This is a video sidebar to a longer feature on “How Fish Feed.” Two minutes in length, it shows four types of fish bottomfeeding techniques to find and capture small crustaceans, mollusks and other invertebrates buried in the sand flats surrounding reefs.
WHEN YOU’RE TALKING ABOUT LOAN SHARKS AND SHADY LAWYERS, “bottom-feeding” is a disparaging term. But for lots of fish and other reef denizens, it’s a productive way of life.
We may see a sandy seafloor as something like a desert, devoid of the dazzling creatures that we dive to see in lush oasis-like reefs. But actually, the sand is crammed with life – worms, crustaceans like copepods and crabs, clams and other mollusks, bacteria and decaying organic matter. They sound disgusting, but to bottom feeders they’re delectable edibles. Well, at least they’re edibles.
Some fishes thrive on them, using diverse strategies and strong jaws to find and eat them. Here are how four fish groups earn their livings:
• FISH BOTTOMFEEDING STRATEGIES 1: STREAMING AWAY SAND
Trunkfishes, hogfishes and triggerfishes are among species that puff jets of water into the bottom to reveal juicy morsels – fracking, fish-style.
• FISH BOTTOMFEEDING STRATEGIES 2: STIRRING AWAY SAND
Stingrays have a different approach. Using senses of smell, vision, hearing and electroreception to detect the presence of prey, they flap their wings – their broad pectoral fins – to stir up the sand and uncover food. Then they use their powerful jaws to crush and grind up shells. They also have lots of fishy friend who follow them around hoping for easy meals from the rays’ leavings.
• FISH BOTTOMFEEDING STRATEGIES 3: PROBING THE SAND
Watching goatfish, you’d be excused for assuming their characteristic barbels are digging tools. They’re not. They’re chemical sensory probes the goatfish use to search out the scent clues of worms, clams, crustaceans or whatever hidden in there. When they detect something edible, they plunge their snouts right into the sediment, ingesting sand along with the aforementioned copepods or worms or whatever. They discharge the sand through their gill covers.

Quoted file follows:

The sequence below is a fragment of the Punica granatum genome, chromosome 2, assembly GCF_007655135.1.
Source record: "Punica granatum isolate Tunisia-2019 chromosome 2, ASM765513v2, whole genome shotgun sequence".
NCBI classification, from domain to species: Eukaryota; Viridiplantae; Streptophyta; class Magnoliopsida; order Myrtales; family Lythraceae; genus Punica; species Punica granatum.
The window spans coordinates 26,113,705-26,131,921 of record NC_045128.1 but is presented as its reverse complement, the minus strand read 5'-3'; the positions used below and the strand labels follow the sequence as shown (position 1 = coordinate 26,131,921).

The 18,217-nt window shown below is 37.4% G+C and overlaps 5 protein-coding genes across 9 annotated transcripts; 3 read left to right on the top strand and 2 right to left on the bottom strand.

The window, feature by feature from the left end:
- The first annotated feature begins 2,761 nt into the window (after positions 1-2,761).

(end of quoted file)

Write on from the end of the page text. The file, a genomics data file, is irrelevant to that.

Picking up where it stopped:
• FISH BOTTOMFEEDING STRATEGIES 4: JUST GOING FOR IT
Eagle rays, although pelagic swimmers, are bottomfeeders that do pretty much the same thing. Rays don’t have barbels but they use senses of smell, vision, hearing and electroreception to detect prey. They dig into the sand with shovel-shaped snouts crush the shells of the copepods, crabs and little mollusks they find with hardened jaws.
PRINCIPAL SOURCES: Marine Biology, Peter Castro, Michael Huber; Reef Fish Behavior, Ned DeLoach; Watching Fishes, Roberta Wilson and James Q. Wilson; Reef Fish Identification Florida, Caribbean, Bahamas, Paul Humann, Ned DeLoach; Reef Fish Identification, Tropical Pacific, Gerald Allen, Roger Steene, Paul Humann, Ned DeLoach; Marine Life, Caribbean, Bahamas, Florida, Marty Snyderman & Clay Wiseman; Mouth Types, Surgeonfishes, Gobies, et.al., Florida Museum/University of Florida Museum of Natural History; Fish Mouth Types and Their Uses, The Spruce, Pets; Suction, Ram, and Biting: Deviations and Limitations to the Capture of Aquatic Prey, Integrative and Comparative Biology; Goatfishes, Waikiki Aquarium; Flounders, Grunts, Spotted Eagle Rays, et.al., Wikipedia; How Fishes Feed: For One Thing They Suck It Up, Poseidon’s Web – Explain the Reef!